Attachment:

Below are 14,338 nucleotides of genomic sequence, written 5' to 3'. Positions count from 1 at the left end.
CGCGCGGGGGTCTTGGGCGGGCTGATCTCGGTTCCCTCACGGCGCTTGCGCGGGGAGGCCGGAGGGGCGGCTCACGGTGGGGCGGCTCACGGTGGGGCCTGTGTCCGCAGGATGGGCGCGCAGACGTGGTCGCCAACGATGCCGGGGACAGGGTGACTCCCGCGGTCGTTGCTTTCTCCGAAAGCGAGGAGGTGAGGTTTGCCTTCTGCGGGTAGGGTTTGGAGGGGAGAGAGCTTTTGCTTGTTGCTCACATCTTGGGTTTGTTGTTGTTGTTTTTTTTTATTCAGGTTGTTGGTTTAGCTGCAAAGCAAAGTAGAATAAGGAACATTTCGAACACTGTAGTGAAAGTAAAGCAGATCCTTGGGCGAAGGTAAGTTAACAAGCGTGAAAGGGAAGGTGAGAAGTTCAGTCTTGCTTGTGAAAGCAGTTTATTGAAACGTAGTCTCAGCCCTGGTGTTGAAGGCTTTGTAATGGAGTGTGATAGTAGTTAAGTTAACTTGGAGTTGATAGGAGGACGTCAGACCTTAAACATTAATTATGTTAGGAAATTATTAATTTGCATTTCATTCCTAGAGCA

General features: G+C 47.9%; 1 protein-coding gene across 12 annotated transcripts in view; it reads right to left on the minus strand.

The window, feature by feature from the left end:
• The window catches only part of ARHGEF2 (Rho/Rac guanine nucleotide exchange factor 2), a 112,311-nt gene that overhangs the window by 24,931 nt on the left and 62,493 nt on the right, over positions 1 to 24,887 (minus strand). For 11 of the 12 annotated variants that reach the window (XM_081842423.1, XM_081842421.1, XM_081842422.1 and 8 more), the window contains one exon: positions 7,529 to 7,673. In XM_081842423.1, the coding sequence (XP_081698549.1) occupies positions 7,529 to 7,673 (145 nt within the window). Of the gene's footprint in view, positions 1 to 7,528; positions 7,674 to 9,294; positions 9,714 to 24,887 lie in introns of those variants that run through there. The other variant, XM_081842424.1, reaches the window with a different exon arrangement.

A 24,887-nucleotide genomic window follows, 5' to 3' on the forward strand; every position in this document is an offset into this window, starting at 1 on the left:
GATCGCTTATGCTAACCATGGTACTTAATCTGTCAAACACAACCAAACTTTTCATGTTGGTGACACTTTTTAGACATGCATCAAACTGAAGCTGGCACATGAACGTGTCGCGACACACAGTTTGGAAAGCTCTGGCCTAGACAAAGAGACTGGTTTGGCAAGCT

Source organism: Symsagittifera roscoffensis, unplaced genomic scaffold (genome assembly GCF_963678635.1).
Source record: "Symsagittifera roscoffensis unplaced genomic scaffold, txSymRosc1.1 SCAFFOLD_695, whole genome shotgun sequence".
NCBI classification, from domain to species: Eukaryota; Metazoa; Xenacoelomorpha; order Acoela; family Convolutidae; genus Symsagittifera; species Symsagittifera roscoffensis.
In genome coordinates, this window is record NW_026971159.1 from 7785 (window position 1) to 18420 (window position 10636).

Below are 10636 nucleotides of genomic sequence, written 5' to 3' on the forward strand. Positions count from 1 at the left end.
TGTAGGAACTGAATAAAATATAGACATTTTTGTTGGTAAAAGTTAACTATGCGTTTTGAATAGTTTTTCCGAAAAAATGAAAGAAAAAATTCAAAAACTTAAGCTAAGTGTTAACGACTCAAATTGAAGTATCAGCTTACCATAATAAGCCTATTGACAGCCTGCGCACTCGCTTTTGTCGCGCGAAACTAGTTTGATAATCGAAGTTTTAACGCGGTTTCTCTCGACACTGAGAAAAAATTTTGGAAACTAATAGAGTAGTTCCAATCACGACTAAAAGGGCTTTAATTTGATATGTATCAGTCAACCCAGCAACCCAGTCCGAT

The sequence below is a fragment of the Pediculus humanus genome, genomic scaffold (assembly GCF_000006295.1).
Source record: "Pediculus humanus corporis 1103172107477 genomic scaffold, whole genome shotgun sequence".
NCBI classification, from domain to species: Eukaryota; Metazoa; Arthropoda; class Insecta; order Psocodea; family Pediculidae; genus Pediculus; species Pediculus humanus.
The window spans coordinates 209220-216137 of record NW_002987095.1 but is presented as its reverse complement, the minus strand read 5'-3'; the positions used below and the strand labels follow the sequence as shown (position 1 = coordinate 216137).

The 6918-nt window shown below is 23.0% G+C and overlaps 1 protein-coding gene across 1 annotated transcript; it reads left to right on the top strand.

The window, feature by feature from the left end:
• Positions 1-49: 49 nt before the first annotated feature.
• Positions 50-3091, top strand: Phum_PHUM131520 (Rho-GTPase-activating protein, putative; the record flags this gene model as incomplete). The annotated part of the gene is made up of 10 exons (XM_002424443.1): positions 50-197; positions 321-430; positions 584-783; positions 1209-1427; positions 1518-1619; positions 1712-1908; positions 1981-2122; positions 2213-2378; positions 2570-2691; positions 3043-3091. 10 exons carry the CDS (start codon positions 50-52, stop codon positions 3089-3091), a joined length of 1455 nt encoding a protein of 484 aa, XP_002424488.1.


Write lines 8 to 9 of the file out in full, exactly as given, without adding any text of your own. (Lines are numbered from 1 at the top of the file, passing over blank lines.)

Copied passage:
Source organism: Symsagittifera roscoffensis, unplaced genomic scaffold (genome assembly GCF_963678635.1).
Source record: "Symsagittifera roscoffensis unplaced genomic scaffold, txSymRosc1.1 SCAFFOLD_695, whole genome shotgun sequence".